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Don't deport Kang brothers


POSTED:
LAST UPDATED: 12:01 a.m. HST, Oct 15, 2010



One of the most heated immigration controversies revolves around recognizing United States citizenship of children born in the U.S. of illegal aliens. For the children of legal immigrants, granting citizenship should not be an issue. But unusual circumstances could result in two such children being deported in defiance of humanitarian values and common sense. If ever an exception to the letter of immigration law is warranted, it's in the case of the Kang family of Honolulu.

The problem arises from the delay, by more than a decade, of the approval of legal residency in 2008 of South Korea natives Duck and Ok Ran Kang. By that time, both of their sons -- Hee Chung Kang and Hyo Chun Kang -- had reached the age of 21 and thus had "aged out" as children eligible to join their parents in citizenship, according to immigration laws.

To make matters worse, should the brothers be deported, "there is no one in Korea to take care of them," their mother, Ok Ran Kang, told the Star-Advertiser's Michael Tsai. The older brother, Hee Chung Kang, has Down syndrome, with a mental capacity that is not likely to exceed his present level of 11 years; he is enrolled in vocational training. The younger brother is enrolled in community college.

In a 2001 memorandum, Immigration and Customs Enforcement field directors were advised to allow "aged out" beneficiaries to remain in that status while filing for permanent status. The two Kang brothers filed for that adjustment early last year, but their applications were rejected 10 months later, and the U.S. Department of Homeland Security has begun hearings aimed at deporting them to South Korea.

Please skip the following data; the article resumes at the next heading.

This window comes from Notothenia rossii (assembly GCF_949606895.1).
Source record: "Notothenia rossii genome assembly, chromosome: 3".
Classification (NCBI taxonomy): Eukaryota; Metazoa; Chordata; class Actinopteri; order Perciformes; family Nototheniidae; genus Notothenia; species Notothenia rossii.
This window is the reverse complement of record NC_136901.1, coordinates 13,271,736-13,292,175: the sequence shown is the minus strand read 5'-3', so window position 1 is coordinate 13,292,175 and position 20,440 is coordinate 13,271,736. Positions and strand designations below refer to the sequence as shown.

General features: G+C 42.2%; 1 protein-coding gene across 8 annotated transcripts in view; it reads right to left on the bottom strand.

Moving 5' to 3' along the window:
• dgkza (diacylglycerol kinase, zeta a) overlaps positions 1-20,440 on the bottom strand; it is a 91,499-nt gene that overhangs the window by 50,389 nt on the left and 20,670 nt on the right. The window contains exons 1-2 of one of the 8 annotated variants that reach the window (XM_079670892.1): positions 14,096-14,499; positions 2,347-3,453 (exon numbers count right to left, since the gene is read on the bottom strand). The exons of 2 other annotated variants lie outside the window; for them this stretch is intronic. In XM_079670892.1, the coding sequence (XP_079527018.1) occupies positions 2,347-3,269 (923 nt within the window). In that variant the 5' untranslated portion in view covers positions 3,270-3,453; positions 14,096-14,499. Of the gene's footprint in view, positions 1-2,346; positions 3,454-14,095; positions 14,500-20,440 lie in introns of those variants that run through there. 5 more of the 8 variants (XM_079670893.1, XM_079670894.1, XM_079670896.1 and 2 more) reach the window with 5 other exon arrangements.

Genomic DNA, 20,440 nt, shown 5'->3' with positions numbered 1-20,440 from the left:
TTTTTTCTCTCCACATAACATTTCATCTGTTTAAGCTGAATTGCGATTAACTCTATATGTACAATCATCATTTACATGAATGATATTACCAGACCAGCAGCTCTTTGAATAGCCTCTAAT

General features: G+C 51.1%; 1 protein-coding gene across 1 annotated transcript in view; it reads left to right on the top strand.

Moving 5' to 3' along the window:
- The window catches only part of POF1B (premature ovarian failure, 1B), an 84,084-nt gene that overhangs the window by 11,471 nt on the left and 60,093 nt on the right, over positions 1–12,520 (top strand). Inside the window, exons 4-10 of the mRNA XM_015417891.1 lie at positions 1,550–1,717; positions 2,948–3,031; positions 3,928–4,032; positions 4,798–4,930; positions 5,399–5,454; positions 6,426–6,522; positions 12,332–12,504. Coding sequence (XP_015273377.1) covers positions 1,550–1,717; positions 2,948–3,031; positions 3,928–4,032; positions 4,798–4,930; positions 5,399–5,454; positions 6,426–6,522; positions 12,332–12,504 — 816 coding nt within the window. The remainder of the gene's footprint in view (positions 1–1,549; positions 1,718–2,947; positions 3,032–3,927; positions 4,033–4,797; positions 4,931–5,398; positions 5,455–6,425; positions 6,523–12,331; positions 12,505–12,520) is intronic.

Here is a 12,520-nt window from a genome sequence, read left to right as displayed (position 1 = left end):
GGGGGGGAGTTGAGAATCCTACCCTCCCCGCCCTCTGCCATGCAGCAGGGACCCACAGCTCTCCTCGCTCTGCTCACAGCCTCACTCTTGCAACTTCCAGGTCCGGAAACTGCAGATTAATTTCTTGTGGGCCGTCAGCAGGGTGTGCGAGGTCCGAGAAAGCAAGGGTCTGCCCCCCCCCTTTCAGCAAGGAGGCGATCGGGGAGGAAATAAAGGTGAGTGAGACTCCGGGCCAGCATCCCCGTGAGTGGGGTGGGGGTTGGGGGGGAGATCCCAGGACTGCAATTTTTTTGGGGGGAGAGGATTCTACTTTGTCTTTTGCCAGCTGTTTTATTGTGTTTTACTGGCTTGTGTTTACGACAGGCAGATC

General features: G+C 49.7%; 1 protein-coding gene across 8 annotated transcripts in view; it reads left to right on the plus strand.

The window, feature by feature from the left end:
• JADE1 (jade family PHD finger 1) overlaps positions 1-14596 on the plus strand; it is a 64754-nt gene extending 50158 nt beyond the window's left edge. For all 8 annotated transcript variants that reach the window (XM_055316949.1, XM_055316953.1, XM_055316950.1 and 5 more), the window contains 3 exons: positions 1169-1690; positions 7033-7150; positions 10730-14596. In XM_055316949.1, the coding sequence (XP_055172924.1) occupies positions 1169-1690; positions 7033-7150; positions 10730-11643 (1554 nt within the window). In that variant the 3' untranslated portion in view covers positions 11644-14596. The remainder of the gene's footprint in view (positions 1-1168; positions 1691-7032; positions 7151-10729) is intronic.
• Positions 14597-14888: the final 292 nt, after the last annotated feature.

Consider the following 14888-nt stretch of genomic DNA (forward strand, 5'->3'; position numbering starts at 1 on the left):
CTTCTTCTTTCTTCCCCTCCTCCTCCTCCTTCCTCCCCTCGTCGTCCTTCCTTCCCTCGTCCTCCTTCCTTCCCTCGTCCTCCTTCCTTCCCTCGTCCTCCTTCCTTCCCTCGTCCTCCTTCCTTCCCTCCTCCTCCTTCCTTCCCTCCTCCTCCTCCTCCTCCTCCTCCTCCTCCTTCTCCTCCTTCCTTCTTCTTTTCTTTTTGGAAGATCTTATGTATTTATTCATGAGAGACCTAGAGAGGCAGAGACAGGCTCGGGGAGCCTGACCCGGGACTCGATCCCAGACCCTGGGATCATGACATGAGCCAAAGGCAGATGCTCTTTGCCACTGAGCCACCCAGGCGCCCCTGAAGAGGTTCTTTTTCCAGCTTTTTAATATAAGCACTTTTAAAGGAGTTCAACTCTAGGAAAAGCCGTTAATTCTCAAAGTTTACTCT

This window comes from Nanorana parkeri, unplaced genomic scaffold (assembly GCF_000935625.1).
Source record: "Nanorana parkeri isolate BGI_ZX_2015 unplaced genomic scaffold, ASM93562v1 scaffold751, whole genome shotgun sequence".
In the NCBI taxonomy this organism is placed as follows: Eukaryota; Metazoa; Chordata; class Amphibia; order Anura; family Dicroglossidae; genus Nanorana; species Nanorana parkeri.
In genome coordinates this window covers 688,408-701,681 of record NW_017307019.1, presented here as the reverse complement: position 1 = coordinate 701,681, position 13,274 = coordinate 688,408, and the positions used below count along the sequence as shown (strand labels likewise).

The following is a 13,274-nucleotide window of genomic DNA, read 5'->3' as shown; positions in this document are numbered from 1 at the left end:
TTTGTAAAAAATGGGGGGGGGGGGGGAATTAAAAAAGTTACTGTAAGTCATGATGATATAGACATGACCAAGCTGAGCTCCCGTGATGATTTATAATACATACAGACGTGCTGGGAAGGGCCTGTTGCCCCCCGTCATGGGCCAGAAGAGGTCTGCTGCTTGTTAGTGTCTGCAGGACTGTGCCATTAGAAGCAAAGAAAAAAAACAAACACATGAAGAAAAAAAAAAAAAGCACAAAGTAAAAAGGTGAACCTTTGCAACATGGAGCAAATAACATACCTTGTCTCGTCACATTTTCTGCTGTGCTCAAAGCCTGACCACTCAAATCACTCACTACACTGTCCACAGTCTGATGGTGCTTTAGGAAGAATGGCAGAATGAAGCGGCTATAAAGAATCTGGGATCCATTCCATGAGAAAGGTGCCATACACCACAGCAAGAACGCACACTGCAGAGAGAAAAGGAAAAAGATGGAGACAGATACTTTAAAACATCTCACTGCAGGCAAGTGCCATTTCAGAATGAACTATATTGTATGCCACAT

The memo advises the field directors that applications for citizenship "often" are approved for immigration applicants after their children have reached 21. The fact that the Kangs arrived in the U.S. on a temporary visitor visa and remained after the expiration date shouldn't be an issue; they eventually obtained citizenship.

Warren Kim, the family's attorney, is asking ICE to defer the two sons' prosecution and deportation "based upon humanitarian reasons and other mitigating circumstances." Homeland Security has been reviewing deportation cases and pulling back those lacking serious criminal records. Kim points out that the brothers "are not criminals or terrorists."

Nor can they be compared with illegal aliens who have crossed the boundary from Mexico for the purpose of giving birth, and thus U.S. citizenship, to their children, however much that occurrence has been exaggerated by opponents of immigration reform.

The Kang brothers were 10 and 7 years old when they arrived in Hawaii and were 14 and 11 when the Kangs sought to legalize the entire family's presence in America. If the application had been approved in a timely way, the current predicament would not have occurred. The government should not punish the family in defiance of humanitarian principles and because of bureaucratic delay.

CORRECTION: Duck and Ok Ran Kang are legal U.S. residents. An Oct. 5 editorial on Page A11 stated that they are U.S. citizens.





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